Strict freelance clauses can save you time, headaches, stress and money. These are the clauses I wish I had in place when I started working on a freelance or contract basis in 2016.
These are the contract clauses that will save your business and show your clients that when you’re hired, you mean business. I am including the exact purpose of my clauses so that you can take them and write your own. You can also hire a contract lawyer to help you put something in place. I encourage you to take these ideas to create specific freelance clauses and verbiage that apply directly to what you do.
Let’s begin. I know you’re itching to find out exactly what’s missing in your freelance clauses.
I think we’ve all made this mistake, but do not forget to include an exact description of your services in your contracts! This is especially important when it comes to creating a clear outline for the scope of work you’ll do for your client. If you have a clear description, there should be no miscommunications or frustrations when you perform the requested services for your client. When it’s all written down, no one can question it, and it gives you a solid reminder of the exact things you promised to do during that first intro call.
Include start dates, delivery dates, what you require from your client to perform the services, etc.
What do you expect to be paid for each of the services to be performed? How will you be paid? Will you send an invoice and when is that invoice due? When will the invoice be sent? Do you take payment through Paypal, check, e-transfer or elsewhere?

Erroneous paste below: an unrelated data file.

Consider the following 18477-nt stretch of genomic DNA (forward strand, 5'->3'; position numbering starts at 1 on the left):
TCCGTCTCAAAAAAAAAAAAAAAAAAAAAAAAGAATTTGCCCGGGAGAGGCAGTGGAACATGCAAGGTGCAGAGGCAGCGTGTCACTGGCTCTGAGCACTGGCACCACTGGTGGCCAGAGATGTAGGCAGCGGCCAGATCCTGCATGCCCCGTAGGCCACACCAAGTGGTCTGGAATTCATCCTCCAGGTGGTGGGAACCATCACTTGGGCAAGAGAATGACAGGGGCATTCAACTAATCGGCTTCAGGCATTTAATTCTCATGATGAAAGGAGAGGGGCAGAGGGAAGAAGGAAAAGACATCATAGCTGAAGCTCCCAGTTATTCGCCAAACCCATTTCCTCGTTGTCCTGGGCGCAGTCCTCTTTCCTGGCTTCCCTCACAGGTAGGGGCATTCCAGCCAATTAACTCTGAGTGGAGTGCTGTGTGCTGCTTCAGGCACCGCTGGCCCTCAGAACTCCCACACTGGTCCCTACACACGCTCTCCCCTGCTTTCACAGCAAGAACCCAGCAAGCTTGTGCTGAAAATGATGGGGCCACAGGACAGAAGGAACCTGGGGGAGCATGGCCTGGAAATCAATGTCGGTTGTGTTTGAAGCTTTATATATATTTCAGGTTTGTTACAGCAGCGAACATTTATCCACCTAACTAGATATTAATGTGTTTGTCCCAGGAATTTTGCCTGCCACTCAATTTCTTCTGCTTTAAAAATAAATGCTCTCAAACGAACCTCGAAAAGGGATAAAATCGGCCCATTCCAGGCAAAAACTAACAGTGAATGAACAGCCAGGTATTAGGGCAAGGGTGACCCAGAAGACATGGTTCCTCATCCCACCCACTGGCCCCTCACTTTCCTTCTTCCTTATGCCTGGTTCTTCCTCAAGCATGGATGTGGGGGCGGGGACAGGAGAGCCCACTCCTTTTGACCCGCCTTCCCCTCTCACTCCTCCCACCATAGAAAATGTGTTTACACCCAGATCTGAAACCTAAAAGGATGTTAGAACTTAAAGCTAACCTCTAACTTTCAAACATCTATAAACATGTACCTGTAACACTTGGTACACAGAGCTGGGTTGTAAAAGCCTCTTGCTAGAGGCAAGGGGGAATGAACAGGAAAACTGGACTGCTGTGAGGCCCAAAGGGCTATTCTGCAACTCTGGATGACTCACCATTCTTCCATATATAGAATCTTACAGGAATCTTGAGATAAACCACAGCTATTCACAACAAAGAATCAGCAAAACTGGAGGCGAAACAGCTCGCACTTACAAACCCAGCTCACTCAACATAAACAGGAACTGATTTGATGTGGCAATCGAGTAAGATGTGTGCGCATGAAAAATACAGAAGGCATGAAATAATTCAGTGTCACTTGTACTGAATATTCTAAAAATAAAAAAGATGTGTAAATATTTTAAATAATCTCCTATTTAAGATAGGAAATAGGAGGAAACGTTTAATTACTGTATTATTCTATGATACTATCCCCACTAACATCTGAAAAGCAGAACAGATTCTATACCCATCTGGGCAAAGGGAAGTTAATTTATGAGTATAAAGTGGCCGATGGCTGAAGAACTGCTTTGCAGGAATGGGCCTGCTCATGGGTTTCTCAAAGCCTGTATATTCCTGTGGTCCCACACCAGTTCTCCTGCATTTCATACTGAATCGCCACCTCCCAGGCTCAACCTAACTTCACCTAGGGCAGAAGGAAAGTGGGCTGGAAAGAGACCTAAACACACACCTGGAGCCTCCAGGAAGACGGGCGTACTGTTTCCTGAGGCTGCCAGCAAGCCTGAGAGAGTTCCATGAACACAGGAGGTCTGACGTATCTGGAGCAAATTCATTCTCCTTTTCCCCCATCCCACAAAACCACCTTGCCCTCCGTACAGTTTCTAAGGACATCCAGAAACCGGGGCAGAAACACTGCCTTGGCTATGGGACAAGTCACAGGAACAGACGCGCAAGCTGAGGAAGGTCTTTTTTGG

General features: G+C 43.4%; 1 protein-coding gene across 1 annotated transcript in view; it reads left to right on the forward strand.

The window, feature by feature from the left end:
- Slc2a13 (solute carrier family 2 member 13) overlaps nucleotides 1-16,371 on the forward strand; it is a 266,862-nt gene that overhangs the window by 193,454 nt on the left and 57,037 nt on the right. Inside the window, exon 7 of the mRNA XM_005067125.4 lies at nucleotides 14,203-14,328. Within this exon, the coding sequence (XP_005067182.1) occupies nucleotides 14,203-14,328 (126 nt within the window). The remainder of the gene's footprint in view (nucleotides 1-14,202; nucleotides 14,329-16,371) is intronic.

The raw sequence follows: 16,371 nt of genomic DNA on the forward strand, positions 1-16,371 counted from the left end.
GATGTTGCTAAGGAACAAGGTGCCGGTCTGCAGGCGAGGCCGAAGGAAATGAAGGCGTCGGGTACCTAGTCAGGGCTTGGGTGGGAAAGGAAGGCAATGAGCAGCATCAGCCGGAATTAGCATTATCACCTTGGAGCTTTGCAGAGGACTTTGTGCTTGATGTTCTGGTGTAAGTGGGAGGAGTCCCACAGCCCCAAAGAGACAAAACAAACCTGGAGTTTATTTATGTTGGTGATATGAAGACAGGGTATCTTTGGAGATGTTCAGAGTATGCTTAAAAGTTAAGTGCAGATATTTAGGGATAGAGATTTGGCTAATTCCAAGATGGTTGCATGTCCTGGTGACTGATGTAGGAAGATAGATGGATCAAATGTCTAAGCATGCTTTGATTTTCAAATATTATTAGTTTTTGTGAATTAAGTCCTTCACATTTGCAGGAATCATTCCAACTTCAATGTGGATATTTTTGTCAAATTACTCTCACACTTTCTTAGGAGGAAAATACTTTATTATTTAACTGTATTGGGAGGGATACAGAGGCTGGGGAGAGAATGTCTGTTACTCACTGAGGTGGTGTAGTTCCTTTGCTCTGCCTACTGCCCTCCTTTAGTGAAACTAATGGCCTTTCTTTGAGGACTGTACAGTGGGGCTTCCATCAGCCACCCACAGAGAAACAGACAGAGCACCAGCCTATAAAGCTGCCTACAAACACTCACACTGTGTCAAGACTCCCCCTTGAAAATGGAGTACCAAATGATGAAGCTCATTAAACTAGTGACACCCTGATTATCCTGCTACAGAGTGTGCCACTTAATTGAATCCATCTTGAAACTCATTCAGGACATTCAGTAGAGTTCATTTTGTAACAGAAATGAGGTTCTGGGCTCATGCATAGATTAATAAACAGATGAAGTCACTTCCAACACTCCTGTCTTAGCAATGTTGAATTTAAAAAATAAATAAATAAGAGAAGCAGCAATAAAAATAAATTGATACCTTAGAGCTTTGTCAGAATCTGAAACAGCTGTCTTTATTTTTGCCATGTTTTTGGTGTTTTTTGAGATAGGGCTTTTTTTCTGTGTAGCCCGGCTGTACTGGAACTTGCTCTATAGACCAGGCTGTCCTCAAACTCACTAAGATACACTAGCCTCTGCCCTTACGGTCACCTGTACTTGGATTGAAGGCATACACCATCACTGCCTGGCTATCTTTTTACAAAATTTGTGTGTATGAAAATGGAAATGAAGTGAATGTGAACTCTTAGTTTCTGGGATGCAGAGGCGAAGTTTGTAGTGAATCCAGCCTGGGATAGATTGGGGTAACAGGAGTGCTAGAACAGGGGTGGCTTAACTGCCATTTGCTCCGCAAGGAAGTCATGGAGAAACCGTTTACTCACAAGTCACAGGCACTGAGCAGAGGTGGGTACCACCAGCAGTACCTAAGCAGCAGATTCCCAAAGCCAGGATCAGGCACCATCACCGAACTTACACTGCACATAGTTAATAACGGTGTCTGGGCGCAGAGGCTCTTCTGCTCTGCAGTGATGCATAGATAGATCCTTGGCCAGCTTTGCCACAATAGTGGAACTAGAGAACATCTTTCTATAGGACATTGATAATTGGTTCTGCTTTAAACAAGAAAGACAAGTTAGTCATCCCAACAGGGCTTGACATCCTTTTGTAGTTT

One of the key things in my contract, especially for my specific services as a website copywriter, is a service retainer. I recommend that for large project work, such as designing a website or creating a social media strategy, you require a 25% service retainer. This is a 25% upfront payment for the services that will be provided. I tell my clients that this service retainer puts them on my calendar (which it does!). This upfront investment ensures that only serious clients will hire you and those looking for free services will head elsewhere. It also makes clear to your clients that their project will be a priority. It’s like putting a down payment on the house. The house is all theirs, you just need that commitment first.
This is a serious, necessary clause, but I’m able to lighten it up by referencing the term, ghosting.
I set my calendar up to deliver projects on time, but I require a few things to be completed by my clients before I can make progress on a project (such as submitting brand information and ideal client information with two simple forms). Unfortunately, I simply cannot do my part of the project without this information. If you hire me, I get you on my calendar to complete the work within our discussed timeframe. This simple, but clear clause keeps us on time and if any delays do occur, it makes up for it. I schedule out my projects and project delays affect other clients and work. Don’t worry — I send out plenty of reminders so it’s not easy to forget any small tasks required. I don’t want to charge any extra fees if I don’t have to!
Even with an upfront service retainer, sometimes it’s challenging to keep clients on schedule. We lead busy lives and tend to procrastinate. My ghosting clause, or in seriousness, my delays & reactivation clause includes a specific timeliness responsibility for my clients. Specifically, I request that my clients submit needed information and approvals within 10 days of any request. This is clear before we even start the project. If they can’t get started right away, then we’ll start the project at a later time when they’ll have the ability to fulfill this responsibility.